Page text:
I love watching good improvisational theater. I like not knowing what will happen. I especially like it when the performers are so confident enough in their ability to act that they willingly take to the stage without a script, or even an idea of a script.
They spin theater out of words tossed at them from their audience, and we as the audience love tossing interesting words.
You never know what is going to happen; you might cry, you might laugh, or you might be inclined to do both or neither. Not even the actors know what you are going to get from them.
When I received an invitation to not only watch a performance by Just Go With It Improv, but to also participate in an improvisational workshop beforehand, I politely laughed and shook my head. Yes, I wouldn’t mind watching the show, but no I would most definitely not put myself out there as a would-be-performer. After all, I am not an actor (at least not a very good one). The improv group hosted a Wine and Improv event last Friday, which included participatory improv acting exercises followed by a performance by the group.
Being perennially curious, I decided to take a peek at what the workshop was all about before making my way to another show further up the street. I had enough time to catch two shows that night. Doubling back down Market Street for the 9 p.m. improv performance would be easy.
During my drive to the performing center a few things happened that pulled me out of my desire for entertainment. Frustrated and upset, I mulled the idea of parking the car somewhere and going for a quick run to clear my mind, but I wasn’t going to do that in 4-inch heels. Instead I continued on to the workshop. I would go in, take a few notes, and then head home.
Somewhere between the act of opening the front door and putting my foot on the first steep leading upwards I changed my mind. Maybe it was the laughter I heard the minute I opened the door, or seeing many friendly faces in the crowd, or walking in to a room full of excited individuals that changed my thought pattern. I don’t really know, but when I walked up to the counter I found myself paying for both the workshop and the performance.
It was the best entertainment decision I made all week.
I wasn’t totally comfortable at first. Matthew Dolan was shouting out people’s names, and in turn they were shouting back different things for us to do, like jumping, chicken dancing and volcano climbing.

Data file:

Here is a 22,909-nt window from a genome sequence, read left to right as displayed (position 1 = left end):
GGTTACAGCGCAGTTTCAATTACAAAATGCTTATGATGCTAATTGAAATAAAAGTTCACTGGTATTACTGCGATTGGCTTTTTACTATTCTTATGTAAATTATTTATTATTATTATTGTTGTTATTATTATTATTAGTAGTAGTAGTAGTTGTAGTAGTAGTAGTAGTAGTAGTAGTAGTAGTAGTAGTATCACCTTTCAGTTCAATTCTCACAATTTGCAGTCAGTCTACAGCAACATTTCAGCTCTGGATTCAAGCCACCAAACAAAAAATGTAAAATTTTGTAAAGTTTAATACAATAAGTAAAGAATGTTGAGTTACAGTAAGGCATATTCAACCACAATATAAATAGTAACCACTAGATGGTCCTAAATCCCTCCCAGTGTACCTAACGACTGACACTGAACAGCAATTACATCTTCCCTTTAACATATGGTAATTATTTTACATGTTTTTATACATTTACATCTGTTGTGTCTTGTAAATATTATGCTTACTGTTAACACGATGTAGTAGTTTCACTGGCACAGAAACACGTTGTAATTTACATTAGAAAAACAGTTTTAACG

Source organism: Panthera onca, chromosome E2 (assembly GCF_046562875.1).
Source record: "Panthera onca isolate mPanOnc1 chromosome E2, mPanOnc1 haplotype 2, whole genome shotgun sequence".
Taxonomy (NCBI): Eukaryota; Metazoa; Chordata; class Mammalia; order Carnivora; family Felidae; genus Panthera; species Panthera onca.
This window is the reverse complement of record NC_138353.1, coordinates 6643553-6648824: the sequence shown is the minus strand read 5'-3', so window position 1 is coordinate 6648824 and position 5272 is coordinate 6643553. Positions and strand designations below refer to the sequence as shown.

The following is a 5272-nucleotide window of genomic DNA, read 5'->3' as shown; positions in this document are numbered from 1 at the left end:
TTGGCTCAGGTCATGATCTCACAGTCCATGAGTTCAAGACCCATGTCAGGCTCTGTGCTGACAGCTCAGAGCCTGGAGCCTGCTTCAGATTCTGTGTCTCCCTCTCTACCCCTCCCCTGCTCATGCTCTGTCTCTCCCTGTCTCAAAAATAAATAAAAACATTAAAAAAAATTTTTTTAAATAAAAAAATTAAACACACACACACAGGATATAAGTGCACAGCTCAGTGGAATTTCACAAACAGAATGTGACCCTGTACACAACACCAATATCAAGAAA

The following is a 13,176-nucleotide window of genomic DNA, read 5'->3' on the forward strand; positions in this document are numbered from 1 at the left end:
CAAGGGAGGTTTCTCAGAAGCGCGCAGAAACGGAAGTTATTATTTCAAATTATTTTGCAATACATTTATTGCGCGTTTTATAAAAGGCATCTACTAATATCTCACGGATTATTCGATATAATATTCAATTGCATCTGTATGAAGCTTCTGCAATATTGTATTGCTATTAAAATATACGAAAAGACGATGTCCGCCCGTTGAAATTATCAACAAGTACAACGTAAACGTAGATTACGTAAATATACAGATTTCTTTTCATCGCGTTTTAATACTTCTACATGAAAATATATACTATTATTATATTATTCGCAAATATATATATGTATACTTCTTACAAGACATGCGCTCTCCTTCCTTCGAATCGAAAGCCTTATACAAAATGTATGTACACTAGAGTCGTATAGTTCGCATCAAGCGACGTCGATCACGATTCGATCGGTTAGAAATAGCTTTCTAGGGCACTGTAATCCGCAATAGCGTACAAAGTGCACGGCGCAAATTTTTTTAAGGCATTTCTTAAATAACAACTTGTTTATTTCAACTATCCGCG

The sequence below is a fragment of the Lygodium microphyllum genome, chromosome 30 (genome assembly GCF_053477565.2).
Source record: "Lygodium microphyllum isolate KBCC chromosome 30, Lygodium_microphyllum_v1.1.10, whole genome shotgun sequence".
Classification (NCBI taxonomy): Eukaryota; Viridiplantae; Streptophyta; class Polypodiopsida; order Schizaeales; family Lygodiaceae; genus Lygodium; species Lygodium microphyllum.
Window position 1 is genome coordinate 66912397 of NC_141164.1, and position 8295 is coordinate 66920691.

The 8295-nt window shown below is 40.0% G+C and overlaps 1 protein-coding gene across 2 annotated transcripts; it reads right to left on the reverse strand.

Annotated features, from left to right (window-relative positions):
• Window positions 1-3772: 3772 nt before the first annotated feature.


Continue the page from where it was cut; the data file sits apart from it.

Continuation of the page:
I don’t know how to chicken dance. My volcano climbing abilities were pathetic. I looked like I was stuck on a broken escalator going sideways. Even my imaginary tree-climbing skills failed me, but I was starting to have fun. By the time we were searching for lost keys I was shaking out my blouse so hard I think the car salesman across the street was ready to make a purchase. I was so into it that I didn’t hear my name being called out until the last Y was uttered.
I froze. What about my keys? Everyone turned to look at me. I shook out my blouse one last time (making sure Cody’s keys hadn’t gotten in there somehow) and then casually lowered it so that it went back to keeping me decent. A second later the words “scuba diving” popped out of my mouth. The room filled with the sounds of respirators and popping bubbles just as quickly as it had gone silent.
The rest of the evening was a blast. We did word associations that left us giggling, made up stories that made us scratch our heads, and even considered that somewhere out there, there could be a sad little pimp named John (ironic, no?) who is sitting in his brothel, happily petting his hundred or so squirrels.
By the time we sat down to enjoy the show we were all primed for laughter. As usual, the troupe delivered a great performance and we all walked away happy. In fact, I was so thoroughly entertained and in the moment that I didn’t think at all about the frustration I had experienced moments before walking into the workshop.
Just Go With It Improv Wine and Improv workshop was presented by Kyle Jozsa (Wandering Aesthetics) for Akron’s Center for Art and Music Performance (ACAMP) and taught by actors Dean Coutris, Matthew Dolan, Ryan Dyke and Ruben Ryan.
ACAMP, located at 118 W. Market St., is a music, art and acting center open to educating people of all ages in the performing arts. For info, call (330) 607-5257.